What is about creepy children that makes them so disturbing to adults? Of course, anything creepy has the potential to be disturbing, but creepy children especially seem to have their own special power. This power has made them a recurring motiff in popular culture and imagination. They run rampant in many classic horror movies (Village of the Damned, The Omen, and The Exorcist being just to mention a few). Children belong to another world in a way, and since every adult was once a child, they can observe and vaguely remember this world without really being able understand it anymore. At least not in the same way. Also many adults prefer to view children as innocent creatures, blissfully unaware of the evil that goes on in the world, and a buffer between them and it. When this buffer disappears and children become part of that evil, it implies the world's balance is basically shot. But it's often forgotten how vulnerable children are. They live at the mercy of adults and consequently they see and experience very adult things whether they mean to or not. It's this reality that lies at the center of Henry James's The Turn of the Screw, one of the best ghost stories of all time and the mackdaddy of psychological horror.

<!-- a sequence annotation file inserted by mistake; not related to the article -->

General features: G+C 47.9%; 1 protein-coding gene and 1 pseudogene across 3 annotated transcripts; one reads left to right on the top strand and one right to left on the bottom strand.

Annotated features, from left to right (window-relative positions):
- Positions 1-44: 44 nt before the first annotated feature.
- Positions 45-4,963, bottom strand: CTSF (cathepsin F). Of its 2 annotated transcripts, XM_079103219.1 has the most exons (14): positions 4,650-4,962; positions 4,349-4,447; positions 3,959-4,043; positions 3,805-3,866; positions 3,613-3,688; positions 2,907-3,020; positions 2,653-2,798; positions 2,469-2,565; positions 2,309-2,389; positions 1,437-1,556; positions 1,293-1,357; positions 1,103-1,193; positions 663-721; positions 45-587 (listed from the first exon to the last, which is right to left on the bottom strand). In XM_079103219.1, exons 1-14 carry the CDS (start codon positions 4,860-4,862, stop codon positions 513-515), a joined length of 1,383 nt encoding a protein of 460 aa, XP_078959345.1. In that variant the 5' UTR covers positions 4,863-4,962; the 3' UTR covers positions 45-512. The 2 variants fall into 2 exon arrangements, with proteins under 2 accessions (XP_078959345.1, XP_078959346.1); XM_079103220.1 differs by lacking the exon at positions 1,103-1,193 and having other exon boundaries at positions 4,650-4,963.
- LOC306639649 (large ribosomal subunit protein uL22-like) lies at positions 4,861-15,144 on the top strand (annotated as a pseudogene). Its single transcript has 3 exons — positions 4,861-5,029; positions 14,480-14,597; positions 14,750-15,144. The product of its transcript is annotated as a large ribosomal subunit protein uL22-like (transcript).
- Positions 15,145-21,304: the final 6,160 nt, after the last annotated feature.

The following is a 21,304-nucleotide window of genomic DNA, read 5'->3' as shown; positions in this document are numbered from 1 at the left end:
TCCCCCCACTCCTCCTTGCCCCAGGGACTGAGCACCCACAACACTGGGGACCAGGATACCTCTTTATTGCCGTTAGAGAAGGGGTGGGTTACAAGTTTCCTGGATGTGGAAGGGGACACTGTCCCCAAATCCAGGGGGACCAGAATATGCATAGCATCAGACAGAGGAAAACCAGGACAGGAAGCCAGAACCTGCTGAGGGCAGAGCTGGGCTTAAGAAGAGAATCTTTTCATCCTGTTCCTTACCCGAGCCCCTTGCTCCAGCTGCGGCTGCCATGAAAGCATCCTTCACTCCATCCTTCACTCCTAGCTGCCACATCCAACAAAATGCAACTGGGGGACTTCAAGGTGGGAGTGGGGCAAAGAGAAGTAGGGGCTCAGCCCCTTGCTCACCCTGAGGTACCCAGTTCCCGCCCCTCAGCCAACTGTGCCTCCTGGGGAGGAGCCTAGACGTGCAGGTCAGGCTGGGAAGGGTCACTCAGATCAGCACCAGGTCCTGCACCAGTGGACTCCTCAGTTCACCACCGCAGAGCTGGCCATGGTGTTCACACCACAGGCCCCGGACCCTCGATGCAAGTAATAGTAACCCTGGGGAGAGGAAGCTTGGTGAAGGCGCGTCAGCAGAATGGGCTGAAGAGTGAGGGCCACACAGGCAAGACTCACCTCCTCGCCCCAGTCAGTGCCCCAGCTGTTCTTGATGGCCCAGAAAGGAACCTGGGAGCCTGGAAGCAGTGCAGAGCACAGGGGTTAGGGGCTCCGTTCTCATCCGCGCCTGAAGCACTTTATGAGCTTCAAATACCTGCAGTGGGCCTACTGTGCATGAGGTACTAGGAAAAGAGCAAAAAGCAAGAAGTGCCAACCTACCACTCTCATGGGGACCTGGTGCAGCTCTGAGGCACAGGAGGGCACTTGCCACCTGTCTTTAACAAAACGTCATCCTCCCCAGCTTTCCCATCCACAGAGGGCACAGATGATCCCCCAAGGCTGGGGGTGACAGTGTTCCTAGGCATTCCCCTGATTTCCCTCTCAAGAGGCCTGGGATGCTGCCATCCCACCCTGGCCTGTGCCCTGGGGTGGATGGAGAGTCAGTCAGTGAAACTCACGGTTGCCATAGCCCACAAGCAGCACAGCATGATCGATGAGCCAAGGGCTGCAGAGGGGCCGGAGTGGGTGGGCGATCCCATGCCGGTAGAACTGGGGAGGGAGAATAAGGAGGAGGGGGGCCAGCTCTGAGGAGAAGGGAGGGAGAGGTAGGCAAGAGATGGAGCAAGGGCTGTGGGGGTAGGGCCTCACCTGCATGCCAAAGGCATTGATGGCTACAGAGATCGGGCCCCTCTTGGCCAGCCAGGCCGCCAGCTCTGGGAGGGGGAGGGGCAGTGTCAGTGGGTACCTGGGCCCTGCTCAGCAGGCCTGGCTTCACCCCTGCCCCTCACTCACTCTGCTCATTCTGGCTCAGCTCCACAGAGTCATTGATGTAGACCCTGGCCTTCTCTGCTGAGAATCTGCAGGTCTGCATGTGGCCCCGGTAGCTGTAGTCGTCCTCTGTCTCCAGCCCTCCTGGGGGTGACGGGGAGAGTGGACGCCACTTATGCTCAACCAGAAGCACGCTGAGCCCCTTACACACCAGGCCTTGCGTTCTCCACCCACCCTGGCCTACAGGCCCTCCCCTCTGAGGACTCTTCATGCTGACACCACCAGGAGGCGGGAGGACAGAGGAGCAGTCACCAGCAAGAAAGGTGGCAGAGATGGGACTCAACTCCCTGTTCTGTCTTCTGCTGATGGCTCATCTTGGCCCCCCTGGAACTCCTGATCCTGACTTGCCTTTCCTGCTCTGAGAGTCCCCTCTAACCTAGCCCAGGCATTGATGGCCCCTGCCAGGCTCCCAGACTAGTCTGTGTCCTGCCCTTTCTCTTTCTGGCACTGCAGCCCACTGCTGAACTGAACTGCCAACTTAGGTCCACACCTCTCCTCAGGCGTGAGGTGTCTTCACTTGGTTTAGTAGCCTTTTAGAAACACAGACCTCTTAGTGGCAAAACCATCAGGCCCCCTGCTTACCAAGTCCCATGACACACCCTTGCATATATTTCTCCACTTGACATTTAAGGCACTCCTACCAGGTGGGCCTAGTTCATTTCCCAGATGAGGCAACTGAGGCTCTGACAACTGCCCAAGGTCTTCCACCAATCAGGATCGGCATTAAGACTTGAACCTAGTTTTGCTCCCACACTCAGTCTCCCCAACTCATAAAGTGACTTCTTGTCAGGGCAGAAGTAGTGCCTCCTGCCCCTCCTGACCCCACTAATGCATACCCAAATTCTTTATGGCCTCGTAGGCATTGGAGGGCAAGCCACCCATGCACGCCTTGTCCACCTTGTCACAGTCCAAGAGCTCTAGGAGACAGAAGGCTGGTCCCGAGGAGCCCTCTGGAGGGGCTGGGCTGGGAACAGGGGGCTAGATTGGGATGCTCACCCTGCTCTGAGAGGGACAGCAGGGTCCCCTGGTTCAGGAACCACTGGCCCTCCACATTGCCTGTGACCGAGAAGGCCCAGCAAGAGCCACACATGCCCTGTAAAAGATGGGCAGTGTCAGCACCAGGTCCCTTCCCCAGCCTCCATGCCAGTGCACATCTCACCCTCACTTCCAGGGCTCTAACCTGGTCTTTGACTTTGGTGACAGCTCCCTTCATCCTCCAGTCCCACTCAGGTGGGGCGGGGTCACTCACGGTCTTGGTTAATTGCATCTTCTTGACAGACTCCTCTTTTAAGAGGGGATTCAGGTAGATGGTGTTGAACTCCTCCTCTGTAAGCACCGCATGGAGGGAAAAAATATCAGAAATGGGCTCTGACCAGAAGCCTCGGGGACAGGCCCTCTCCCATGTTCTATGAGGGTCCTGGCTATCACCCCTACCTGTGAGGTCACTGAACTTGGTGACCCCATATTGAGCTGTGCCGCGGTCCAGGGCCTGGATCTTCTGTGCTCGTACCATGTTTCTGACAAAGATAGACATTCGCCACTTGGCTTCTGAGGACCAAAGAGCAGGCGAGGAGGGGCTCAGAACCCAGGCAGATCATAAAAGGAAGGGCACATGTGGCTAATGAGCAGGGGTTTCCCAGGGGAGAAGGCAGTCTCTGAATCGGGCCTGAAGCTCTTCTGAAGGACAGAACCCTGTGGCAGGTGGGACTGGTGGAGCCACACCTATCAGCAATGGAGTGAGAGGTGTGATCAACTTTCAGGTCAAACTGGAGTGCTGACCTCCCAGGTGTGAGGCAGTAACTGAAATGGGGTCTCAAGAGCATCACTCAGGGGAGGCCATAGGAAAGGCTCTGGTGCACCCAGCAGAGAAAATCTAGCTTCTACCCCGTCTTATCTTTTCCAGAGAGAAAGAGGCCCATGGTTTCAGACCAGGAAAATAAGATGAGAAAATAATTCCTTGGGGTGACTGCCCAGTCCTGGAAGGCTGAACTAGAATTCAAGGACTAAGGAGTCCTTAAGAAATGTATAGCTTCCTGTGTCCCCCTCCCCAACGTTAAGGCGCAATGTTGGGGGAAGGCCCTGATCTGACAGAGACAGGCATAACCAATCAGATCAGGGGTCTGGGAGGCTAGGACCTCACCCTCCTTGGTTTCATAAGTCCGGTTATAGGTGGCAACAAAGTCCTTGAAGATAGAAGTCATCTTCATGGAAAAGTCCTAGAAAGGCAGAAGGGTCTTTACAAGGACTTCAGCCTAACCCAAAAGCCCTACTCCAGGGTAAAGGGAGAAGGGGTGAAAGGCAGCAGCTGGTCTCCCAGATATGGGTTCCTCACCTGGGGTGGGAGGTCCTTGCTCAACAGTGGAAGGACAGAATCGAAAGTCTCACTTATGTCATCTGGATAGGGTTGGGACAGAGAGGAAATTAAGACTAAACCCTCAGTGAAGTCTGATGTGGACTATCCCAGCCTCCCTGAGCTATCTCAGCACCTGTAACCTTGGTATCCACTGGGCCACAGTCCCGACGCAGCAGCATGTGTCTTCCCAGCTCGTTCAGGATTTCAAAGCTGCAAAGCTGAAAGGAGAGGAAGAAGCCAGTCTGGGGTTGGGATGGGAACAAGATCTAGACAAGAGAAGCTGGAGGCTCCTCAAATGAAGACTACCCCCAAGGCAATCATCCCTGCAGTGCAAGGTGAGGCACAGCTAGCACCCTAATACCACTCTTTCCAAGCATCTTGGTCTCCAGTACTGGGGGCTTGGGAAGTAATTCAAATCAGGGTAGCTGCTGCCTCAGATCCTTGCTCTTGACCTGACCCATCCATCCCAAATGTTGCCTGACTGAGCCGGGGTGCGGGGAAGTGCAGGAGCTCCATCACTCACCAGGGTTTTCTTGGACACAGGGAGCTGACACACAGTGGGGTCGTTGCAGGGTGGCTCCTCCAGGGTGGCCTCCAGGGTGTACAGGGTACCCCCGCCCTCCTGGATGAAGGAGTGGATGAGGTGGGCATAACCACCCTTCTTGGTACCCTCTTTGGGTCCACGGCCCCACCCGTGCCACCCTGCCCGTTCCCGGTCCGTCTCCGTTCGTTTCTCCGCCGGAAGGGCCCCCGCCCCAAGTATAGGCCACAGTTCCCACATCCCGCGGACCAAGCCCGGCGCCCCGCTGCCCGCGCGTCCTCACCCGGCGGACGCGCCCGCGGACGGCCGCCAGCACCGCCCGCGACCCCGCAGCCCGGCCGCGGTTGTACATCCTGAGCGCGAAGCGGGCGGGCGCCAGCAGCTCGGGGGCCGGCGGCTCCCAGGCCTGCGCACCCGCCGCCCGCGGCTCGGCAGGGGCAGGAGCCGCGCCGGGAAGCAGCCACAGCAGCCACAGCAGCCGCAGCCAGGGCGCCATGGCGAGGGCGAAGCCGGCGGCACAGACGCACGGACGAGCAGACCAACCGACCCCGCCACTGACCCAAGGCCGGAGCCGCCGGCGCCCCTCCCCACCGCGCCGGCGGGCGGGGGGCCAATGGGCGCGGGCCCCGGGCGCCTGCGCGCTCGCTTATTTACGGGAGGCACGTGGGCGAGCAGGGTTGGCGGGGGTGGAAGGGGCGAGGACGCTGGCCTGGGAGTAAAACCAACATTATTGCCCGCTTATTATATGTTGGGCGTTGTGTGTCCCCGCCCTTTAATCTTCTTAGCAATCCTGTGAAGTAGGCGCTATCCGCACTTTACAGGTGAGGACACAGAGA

Note: I don't give away the ending of The Turn of the Screw but I do reveal a good amount of the plot.
First published in 1898, James's novella begins with a group of guests gathered for Christmas holidays who pass the evenings telling ghost stories. One of them, a man named Douglas, produces an old manuscript and reads it aloud. It is the memoir of a young lady he once knew and tells of how she, as a 20-year-old parson's daughter, took a position (her first) as governess for two orphans living in a large, isolated manor house in the English countryside. Their guardian, having inherited them from his brother and sister-in-law who died in India, is too preoccupied with his swinging London bachelor lifestyle to take care of them himself. The job has its drawbacks--no company besides the kids, some servants, and a housekeeper; a strange rule that no matter what happens the governess must take care of it herself and not trouble the Uncle; and then there is the matter of the previous governess who died....but oh well! She takes the job, of course.